Overview

Distribution

Localities documented in Tropicos sources

Arum L.:
United States (North America)

Note: This information is based on publications available through Tropicos and may not represent the entire distribution. Tropicos does not categorize distributions as native or non-native.
Creative Commons Attribution Non Commercial Share Alike 3.0 (CC BY-NC-SA 3.0)

© Missouri Botanical Garden, 4344 Shaw Boulevard, St. Louis, MO 63110 USA

Source: Missouri Botanical Garden

Trusted

Article rating from 0 people

Average rating: 2.5 of 5

Ecology

Associations

Foodplant / spot causer
epiphyllous colony of Spermosporina anamorph of Spermosporina aricola causes spots on live leaf of Arum
Remarks: season: 4

Trusted

Article rating from 0 people

Average rating: 2.5 of 5

Molecular Biology and Genetics

Molecular Biology

Statistics of barcoding coverage

Barcode of Life Data Systems (BOLD) Stats
                                        
Specimen Records:159Public Records:155
Specimens with Sequences:158Public Species:28
Specimens with Barcodes:154Public BINs:0
Species:28         
Species With Barcodes:28         
          
Creative Commons Attribution 3.0 (CC BY 3.0)

© Barcode of Life Data Systems

Source: Barcode of Life Data Systems (BOLD)

Trusted

Article rating from 0 people

Average rating: 2.5 of 5

Locations of barcode samples

Collection Sites: world map showing specimen collection locations for Arum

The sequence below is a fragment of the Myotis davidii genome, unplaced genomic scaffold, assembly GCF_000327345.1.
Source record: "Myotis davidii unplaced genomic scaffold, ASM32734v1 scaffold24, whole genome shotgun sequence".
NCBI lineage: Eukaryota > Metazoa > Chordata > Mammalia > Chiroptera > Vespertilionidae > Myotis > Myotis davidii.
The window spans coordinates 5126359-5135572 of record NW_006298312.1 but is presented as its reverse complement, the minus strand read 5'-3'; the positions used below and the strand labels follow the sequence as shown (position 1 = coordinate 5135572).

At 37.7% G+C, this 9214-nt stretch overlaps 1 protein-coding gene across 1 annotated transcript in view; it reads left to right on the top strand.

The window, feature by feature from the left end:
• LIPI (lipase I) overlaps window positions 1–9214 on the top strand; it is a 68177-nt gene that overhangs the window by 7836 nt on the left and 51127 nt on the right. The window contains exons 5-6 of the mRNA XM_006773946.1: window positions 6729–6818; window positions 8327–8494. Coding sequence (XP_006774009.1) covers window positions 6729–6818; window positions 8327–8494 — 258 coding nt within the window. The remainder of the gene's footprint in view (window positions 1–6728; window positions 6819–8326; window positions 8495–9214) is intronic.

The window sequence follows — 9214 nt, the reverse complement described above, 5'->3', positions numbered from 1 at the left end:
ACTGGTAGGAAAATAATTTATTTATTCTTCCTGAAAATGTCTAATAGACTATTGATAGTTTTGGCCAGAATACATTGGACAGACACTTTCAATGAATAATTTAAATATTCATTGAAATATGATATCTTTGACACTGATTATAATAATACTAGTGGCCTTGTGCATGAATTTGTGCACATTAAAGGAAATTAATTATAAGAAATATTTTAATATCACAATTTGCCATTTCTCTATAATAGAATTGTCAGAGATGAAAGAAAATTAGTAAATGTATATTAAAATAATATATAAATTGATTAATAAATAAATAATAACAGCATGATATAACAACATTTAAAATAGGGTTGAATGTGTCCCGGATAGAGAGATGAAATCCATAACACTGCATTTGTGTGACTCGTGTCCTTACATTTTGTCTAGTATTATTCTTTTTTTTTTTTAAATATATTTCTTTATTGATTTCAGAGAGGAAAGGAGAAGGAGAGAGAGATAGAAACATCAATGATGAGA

Creative Commons Attribution 3.0 (CC BY 3.0)

© Barcode of Life Data Systems

Source: Barcode of Life Data Systems (BOLD)

Trusted

Article rating from 0 people

Average rating: 2.5 of 5

Barcode data

Creative Commons Attribution 3.0 (CC BY 3.0)

© Barcode of Life Data Systems

Source: Barcode of Life Data Systems (BOLD)

Trusted

Article rating from 0 people

Average rating: 2.5 of 5

Wikipedia

Arum

Historical model at Botanical Museum Greifswald

Arum is a genus of about 25 species of flowering plants in the family Araceae, native to Europe, northern Africa, and western Asia, with the highest species diversity in the Mediterranean region. Frequently called "arum lilies", they are not closely related to the true lilies Lilium. Plants in the closely related tribe Zantedeschia are also called "arum lilies".

They are rhizomatous, herbaceous perennial plants growing to 20–60 cm tall, with sagittate (arrowhead-shaped) leaves 10–55 cm long. The flowers are produced in a spadix, surrounded by a 10–40 cm long, coloured spathe, which may be white, yellow, brown or purple; some species are scented, others not. The fruit is a cluster of bright orange or red berries.

All parts of the plants are poisonous,[1] containing significant amounts of calcium oxalate as raphides.

Species selected[edit]

Formerly placed here:

References[edit]

  1. ^ Nelson, L. et al (2007) Handbook of Poisonous and Injurious Plants. New York Botanical Garden.
Creative Commons Attribution Share Alike 3.0 (CC BY-SA 3.0)

Source: Wikipedia

Unreviewed

Article rating from 0 people

Average rating: 2.5 of 5

Disclaimer

EOL content is automatically assembled from many different content providers. As a result, from time to time you may find pages on EOL that are confusing.

To request an improvement, please leave a comment on the page. Thank you!